Piazza delle Baleari
- Bruno Pontecorvo (Marina di Pisa 1913 - Dubna 1993), world-renowned scientist, fundamental figure of modern science, together with Enrico Fermi and Ettore Maiorana, has contributed to developing the physics of today and tomorrow. His studies on 'neutrinos' has opened the doors to a research sector which in recent years has proved to be among the richest in news and results. In 1955 the scientist became a member of the Communist Party: in those years he was mainly concerned with the birth of 'strange particles' and inaugurated the physics of high energy neutrinos.
- Guido Pontecorvo (Pisa 1907 - Pisa 1999) Graduated in 1928 from the Faculty of Agriculture of the University of Pisa. After leaving Italy due to the racial laws of the fascist regime, he decided to stop in Edinburgh, starting his brilliant research in the field of genetics: he was director of the Genetics department of the University of Glasgow and a member of the staff of the Imperial Cancer Research Fund of London. He was among the first to undertake studies for the determination of human chromosome maps and introduced the technique of irradiation with X-rays to cause chromosome breakage.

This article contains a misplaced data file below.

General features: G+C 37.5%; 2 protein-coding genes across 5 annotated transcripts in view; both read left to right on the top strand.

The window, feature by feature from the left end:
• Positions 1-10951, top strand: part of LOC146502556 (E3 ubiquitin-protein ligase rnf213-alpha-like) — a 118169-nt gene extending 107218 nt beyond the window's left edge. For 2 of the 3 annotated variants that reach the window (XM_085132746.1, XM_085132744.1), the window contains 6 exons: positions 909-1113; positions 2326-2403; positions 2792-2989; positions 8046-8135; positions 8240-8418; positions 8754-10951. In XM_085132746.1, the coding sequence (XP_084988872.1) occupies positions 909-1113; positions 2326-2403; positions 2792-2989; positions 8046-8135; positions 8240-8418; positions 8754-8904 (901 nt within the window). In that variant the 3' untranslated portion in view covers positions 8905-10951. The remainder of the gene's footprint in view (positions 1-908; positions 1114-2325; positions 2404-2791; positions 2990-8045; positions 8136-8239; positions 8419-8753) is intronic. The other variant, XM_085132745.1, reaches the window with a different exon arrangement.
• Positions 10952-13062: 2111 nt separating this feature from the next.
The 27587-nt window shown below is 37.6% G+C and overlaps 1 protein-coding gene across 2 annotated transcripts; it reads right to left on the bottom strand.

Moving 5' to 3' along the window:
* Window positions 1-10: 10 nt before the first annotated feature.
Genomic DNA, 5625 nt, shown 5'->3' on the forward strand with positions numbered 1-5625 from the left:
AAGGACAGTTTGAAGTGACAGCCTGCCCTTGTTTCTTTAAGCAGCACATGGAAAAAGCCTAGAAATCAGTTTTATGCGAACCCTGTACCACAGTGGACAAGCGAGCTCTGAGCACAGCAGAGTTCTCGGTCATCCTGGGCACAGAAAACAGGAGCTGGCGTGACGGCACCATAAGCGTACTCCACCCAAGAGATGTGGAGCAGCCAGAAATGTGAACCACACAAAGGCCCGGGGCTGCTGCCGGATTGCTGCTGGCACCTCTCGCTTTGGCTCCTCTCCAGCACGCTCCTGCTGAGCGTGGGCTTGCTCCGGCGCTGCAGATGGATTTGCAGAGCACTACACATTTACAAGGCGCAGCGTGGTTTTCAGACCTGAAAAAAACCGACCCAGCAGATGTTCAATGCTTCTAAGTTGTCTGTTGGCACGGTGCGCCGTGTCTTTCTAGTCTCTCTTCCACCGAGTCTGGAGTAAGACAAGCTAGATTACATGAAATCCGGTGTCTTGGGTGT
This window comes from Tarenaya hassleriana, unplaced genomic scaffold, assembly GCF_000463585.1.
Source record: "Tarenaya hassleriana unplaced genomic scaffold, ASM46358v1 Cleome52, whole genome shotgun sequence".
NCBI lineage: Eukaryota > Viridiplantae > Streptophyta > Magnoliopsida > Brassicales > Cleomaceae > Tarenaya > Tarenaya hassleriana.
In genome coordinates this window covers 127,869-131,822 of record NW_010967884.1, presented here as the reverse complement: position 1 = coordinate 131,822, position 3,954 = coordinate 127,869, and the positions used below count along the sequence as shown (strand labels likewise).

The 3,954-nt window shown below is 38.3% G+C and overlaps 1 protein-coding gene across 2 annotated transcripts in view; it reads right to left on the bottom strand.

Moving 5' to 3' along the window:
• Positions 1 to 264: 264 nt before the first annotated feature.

- Gilberto Pontecorvo, called Gillo (Pisa, 1919 - Rome 2006), director, screenwriter and actor. Following the racial laws, he moved to Paris where he met Picasso and Sartre... and began his career in film. Back in Italy he joined the Communist party and in the post-war period he acted in a work financed by ANPI (Il sole sorge ancora - Outcry, 1946). He then started to shoot documentaries with a social background (including Pane e zolfo, 1956, about the Marche miners). In 1957 he made his first feature film (La grande strada azzurra - The wide blue road) with Yves Montand and Terence Hill... but his best-known work was La battaglia di Algeri - The Battle of Algiers (1966) which won the Golden Lion at the International Film Festival of Venice. The film tells us how the Algerian people came to independence from France. In 1969 he describes the overwhelming colonialism in South America in the film Queimada, starring Marlon Brando; and in 1979 he addressed the theme of the Basque terrorism during the Francoism in the film Ogro with Gian Maria Volonté...